How to run or ruin a company in 140 characters
By Stephen Eisenhammer and Silvia Antonioli
LONDON (Reuters) - When Nat Rothschild, the co-founder of troubled miner ARMS, insulted his former investment partner on Twitter last week, he showed the power of social media for business leaders seeking publicity - but also the perils of saying the wrong thing.
"Whilst your dad is an evil genius," the scion of the Rothschild banking dynasty tweeted to Aga Bakrie, "the word on the street is that you are extremely DUMB."
The tweet made the front pages of media around the world as journalists, used to the measured language of corporate press releases, seized on a seemingly unguarded remark showing that even powerful businessmen can descend to playground taunts.
For Rothschild, the publicity was a welcome opportunity to revive interest in his long-running campaign against Indonesia's influential Bakrie family, whom he blames for a plunge in the value of ARMS' predecessor company. Within 24 hours, his number of followers on Twitter had jumped to 1,700 from 200.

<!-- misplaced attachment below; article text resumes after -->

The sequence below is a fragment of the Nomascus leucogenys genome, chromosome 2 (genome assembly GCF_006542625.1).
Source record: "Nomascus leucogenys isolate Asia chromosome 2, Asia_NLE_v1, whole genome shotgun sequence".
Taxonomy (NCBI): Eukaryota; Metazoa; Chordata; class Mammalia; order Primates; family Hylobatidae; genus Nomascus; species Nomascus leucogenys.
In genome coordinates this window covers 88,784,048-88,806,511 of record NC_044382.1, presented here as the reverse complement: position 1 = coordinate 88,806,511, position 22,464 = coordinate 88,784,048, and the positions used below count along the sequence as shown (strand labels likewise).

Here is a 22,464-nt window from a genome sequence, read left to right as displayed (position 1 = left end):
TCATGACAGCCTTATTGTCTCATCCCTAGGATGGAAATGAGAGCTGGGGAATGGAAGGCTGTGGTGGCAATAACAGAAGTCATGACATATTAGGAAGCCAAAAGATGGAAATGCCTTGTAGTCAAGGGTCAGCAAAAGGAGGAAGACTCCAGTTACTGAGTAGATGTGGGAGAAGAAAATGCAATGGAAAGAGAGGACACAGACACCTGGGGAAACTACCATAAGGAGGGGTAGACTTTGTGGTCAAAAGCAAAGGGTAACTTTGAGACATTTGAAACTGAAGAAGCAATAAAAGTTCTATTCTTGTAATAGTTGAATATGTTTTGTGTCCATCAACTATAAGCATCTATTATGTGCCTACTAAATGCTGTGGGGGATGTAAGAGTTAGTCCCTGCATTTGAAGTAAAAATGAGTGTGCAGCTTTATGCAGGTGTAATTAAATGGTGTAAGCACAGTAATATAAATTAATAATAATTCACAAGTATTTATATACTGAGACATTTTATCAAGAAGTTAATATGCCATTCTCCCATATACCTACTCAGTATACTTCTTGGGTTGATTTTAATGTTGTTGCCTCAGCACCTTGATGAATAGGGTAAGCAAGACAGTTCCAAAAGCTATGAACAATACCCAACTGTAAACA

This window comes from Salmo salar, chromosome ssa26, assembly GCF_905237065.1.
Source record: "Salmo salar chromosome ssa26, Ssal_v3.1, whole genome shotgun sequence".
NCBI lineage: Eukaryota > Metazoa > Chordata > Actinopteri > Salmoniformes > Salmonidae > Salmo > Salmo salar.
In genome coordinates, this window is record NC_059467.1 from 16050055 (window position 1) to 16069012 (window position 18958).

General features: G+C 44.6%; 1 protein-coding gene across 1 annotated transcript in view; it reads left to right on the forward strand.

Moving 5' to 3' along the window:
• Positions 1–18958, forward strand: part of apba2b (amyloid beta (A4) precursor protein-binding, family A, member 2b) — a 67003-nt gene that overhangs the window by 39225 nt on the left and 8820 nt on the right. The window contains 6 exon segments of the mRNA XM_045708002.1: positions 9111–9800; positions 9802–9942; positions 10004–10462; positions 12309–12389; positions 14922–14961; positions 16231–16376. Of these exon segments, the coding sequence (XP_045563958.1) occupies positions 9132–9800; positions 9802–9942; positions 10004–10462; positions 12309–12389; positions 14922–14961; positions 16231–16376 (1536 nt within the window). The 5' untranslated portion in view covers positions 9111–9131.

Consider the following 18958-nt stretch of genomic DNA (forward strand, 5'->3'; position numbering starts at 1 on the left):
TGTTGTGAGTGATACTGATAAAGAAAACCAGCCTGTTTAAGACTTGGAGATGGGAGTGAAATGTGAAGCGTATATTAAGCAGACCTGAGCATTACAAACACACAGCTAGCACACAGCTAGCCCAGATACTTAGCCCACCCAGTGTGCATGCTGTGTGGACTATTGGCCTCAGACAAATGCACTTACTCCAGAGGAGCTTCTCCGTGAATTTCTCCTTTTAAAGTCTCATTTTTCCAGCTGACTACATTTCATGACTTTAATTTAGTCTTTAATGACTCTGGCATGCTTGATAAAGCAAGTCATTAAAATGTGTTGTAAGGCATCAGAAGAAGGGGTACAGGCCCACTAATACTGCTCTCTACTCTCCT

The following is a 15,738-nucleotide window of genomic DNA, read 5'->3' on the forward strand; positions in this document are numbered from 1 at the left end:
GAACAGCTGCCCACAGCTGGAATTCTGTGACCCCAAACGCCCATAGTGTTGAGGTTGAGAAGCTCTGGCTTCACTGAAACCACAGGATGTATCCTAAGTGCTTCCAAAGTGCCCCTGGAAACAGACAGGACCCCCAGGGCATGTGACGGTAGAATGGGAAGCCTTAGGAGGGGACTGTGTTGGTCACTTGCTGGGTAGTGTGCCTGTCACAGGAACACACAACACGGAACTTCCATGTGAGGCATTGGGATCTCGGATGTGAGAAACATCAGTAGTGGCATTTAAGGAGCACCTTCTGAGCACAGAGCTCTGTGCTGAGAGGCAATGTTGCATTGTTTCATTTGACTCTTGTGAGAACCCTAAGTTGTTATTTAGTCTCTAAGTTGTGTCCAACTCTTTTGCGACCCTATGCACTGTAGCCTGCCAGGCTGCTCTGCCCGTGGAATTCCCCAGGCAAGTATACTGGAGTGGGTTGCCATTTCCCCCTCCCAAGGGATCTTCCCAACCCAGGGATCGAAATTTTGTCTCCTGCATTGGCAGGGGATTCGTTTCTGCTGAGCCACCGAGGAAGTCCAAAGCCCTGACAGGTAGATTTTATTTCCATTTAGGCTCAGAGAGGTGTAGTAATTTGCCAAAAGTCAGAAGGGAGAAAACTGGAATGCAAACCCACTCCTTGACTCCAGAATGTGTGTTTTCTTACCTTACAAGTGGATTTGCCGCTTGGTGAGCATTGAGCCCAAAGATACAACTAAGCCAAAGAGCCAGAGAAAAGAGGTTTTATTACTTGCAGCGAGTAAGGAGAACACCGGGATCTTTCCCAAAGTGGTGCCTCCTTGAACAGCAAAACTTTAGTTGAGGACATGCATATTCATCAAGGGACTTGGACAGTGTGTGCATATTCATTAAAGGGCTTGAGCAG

But not all business leaders have been so fortunate with their apparently off-the-cuff remarks on social media.
Last year Michael O'Leary, boss of budget airline Ryanair, was denounced by one Twitter user as a "sexist pig" after he tweeted: "Nice pic. Phwoaaarr!" to a woman, whose image was shown during a live question and answer session.
The former chief executive of Britain's Co-operative Group, meanwhile, laid open the divisions within the company in March when he accused one or more board members via Facebook of being "determined to undermine me personally" after his pay package was leaked to the press. He resigned a few days later.
Even Twitter boss Dick Costolo has got into hot water on the social media site, comparing academic Vivek Wadwha to over-the-top U.S. comedian Carrot Top, after the professor was quoted as saying Twitter's board lacked diversity. Continued...